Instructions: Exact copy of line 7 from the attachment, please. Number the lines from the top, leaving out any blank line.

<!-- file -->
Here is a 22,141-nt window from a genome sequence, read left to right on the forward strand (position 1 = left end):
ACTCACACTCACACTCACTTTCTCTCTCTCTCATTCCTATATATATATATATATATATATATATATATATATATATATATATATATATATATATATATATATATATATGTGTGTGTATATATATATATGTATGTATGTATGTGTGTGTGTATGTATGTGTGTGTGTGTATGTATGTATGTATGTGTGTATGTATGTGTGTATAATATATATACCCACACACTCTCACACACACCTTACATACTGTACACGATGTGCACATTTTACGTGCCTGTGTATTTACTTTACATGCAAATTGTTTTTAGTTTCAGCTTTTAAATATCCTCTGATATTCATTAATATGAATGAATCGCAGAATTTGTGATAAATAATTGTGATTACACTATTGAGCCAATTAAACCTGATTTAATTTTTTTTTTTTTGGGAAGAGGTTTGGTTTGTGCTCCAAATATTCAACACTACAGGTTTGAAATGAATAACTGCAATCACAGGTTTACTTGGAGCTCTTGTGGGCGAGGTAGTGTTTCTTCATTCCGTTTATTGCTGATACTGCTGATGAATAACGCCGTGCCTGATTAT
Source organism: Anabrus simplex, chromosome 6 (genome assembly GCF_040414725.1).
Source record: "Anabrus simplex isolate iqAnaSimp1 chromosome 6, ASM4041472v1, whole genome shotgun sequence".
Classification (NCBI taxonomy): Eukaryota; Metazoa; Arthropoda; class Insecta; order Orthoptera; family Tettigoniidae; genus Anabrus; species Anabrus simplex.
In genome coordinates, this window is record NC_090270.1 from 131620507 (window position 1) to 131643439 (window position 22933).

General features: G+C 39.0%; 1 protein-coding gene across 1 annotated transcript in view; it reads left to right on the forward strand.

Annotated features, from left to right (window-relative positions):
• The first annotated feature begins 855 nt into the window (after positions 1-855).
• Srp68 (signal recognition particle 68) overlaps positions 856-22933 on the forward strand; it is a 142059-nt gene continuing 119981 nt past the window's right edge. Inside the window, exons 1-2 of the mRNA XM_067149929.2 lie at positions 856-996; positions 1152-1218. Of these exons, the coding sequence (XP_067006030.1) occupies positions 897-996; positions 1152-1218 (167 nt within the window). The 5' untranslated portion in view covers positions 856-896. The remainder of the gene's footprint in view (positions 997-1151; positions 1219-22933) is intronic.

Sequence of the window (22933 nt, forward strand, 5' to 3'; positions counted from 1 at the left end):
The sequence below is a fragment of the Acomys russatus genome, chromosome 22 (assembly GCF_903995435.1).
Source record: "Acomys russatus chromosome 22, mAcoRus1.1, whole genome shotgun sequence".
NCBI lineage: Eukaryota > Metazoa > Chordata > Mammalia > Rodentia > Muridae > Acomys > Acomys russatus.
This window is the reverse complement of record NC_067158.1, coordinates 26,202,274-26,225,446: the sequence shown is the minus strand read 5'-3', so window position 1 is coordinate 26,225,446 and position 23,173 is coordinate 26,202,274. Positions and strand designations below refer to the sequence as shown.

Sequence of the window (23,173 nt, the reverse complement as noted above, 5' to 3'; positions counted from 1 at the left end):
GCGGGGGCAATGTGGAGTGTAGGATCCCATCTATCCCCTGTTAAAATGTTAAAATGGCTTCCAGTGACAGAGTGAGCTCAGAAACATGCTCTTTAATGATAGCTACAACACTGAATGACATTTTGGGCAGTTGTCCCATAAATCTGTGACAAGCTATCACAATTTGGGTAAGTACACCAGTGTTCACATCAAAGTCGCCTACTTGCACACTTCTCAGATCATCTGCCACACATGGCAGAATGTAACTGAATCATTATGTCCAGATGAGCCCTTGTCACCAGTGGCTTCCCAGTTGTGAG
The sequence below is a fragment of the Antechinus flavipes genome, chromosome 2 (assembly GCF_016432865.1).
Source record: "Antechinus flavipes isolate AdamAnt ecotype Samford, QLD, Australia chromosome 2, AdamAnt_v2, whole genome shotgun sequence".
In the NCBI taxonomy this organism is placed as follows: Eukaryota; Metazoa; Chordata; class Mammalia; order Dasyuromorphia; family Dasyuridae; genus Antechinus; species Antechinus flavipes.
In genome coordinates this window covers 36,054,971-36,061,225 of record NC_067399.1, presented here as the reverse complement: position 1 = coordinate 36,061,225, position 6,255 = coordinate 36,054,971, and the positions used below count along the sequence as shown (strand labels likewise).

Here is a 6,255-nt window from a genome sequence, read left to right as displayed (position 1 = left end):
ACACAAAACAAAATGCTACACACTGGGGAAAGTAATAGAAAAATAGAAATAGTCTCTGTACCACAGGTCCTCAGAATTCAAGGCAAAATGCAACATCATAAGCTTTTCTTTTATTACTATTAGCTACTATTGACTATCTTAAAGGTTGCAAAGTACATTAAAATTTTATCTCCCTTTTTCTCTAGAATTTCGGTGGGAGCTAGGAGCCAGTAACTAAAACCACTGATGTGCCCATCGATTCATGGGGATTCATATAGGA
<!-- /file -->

General features: G+C 39.0%; 1 protein-coding gene across 1 annotated transcript in view; it reads left to right on the forward strand.